A. I’m going to interrupt you. First of all, the abuse comes from the top down. The president’s flying around in a private plane. Stop playin’! Everybody’s abusive and every channel’s abusing us … All the people pointing the finger at hip-hop need to point at themselves.
If hip-hop decides to buy something that’s popular in culture and talk about it, that certainly doesn’t make them more abusive. They’re more conscious, not less. They’re less homophobic, not more. They’re less violent, not more. They’re less racist, not more. But it’s wrong [to say that] in general, they’re less concerned.
I will say that it is a community that needs to be enlightened more. But that’s not the issue — their mission of getting ahead. That’s a mission America sends on every network, in every promotion, on every channel, and every commercial.
Because they sing about the things that people buy? I think that’s a reflection of us. They are reflections of us, and our dirt is coming right out of their mouths …
Q. Do you think the hip-hop community can lead the charge to help shepherd these changes?
A. You’ve gotta hope so, because the biz is depending on hip-hop to pick which color diamond is popular. The only way [the Maybach] beats Phantom Rolls Royce is to get rappers to choose it. Tommy Hilfiger’s praying that hip-hop discovers him again. So is Coca-Cola; [they’re] worried what hip-hop says versus Pepsi.
We need them; they’re the best brand-building community in the world. If we can get a large number of hip-hoppers to take this on, then they will have a greater impact in lots of forms of media.
Q. Are there any artists in particular who have taken on this cause?
A. I don’t have a rapper that I can point to the way I can point to Leonardo DiCaprio. But I’m going to work now as an individual, and I’m trying to find some leaders in the community who can make a huge difference.
Q. Have you done any work to move along environmental changes in the music industry — or have you seen any promising changes in the way the industry is run?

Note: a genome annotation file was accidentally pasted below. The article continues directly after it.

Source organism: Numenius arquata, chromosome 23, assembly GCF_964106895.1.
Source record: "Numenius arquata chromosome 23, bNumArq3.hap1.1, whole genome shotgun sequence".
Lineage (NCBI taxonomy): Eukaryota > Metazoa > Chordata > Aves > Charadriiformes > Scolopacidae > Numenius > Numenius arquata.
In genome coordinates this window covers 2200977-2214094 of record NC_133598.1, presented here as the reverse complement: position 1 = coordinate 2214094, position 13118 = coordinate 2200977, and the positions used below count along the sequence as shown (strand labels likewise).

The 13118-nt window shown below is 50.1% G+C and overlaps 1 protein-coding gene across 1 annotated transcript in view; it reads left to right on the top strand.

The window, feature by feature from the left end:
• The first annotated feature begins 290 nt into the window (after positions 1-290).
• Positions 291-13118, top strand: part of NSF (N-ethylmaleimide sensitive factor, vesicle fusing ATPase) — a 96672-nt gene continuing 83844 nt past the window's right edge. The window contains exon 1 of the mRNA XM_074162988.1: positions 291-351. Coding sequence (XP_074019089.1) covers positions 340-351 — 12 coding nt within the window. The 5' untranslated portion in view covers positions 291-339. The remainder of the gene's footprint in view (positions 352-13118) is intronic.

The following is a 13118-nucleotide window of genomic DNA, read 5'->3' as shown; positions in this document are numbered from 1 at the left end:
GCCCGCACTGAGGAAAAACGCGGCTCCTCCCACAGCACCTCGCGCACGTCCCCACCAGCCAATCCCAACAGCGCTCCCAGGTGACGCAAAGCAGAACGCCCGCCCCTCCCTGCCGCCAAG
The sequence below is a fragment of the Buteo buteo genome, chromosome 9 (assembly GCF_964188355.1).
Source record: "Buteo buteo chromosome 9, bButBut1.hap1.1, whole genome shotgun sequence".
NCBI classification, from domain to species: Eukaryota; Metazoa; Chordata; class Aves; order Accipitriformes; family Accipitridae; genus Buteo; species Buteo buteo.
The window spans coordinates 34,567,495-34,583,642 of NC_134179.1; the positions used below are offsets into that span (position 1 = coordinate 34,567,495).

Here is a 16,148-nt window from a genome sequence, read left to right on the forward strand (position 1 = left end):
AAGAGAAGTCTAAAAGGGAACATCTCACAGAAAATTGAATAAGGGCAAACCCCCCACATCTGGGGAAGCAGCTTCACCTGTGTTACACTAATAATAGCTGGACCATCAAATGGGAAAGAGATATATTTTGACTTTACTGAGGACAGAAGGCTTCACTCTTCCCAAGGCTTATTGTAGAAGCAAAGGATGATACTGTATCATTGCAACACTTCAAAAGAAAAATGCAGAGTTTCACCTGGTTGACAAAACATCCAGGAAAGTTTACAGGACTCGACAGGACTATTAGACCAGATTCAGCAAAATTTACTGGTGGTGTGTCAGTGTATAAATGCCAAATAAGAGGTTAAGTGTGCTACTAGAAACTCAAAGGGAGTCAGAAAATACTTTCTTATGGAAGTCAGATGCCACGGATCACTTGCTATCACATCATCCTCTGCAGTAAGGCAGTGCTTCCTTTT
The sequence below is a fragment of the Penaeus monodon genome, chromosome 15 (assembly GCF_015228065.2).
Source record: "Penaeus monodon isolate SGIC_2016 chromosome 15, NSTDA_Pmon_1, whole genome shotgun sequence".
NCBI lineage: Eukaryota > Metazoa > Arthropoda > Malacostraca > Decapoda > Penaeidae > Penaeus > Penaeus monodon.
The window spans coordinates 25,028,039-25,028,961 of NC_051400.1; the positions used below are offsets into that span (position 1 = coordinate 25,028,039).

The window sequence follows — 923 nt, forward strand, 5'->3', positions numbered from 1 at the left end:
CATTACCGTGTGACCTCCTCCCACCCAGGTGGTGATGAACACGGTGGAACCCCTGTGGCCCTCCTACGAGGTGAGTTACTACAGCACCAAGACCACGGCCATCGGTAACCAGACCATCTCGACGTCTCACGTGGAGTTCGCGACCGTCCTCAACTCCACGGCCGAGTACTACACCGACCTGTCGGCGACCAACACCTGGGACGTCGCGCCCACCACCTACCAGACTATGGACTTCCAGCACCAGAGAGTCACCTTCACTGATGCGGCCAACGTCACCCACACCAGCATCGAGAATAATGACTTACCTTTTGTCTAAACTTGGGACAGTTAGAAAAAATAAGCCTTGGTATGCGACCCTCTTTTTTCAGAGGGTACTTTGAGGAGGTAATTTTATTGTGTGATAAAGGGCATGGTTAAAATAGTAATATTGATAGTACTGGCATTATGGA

A. I don’t know that they’ve done a lot of work yet. The reason I signed on [to this campaign] is because I felt they were not serving this initiative. They work on many things that are social and political, but this has not been one. It’s not been on the forefront in their minds, and that’s why I’m trying to make a difference now by joining on. I’m not joining on because they have a lot of hip-hoppers involved in the environmental movement. I’m joining on because they don’t, and I think that we can put it in their face and they’re conscious people and a lot of them will join.
Q. What about your clothing lines? Have you made moves to ensure they have minimal impact on the earth?
Not as much as I should. It’s something we’ve talked about a lot. In fact, we had a discussion about making a lot of organic cotton for Wal-Mart yesterday.
Q. What’s holding you back on that front? What needs to happen so that it makes sense from a business point of view?
A. You have to get customers to value it. Some of these choices we want to make — in order for us to be competitive and still make a difference, we have to be profitable. There is a resistance on the part of some consumers that is making it more difficult. We have to promote the value of organic choices to the consumers … We’re working on it. It’s a marketing exercise.
Q. Do you feel it’s your role as a public figure to use your status to promote change?
A. I try to go to work every day and make sure my businesses have a light footprint in every area. I stopped my licensees a long time ago from making fur; my new companies are not making leather. I’m trying, you know? I try to every day do a little better, but that’s for me to sleep at night. If you live by example, if you speak in a way that people can digest it and see the value in it, then you can get people to join in. I know that as [people] learn to do better, they do better, they feel better, and they sleep better as a result of making a good choice.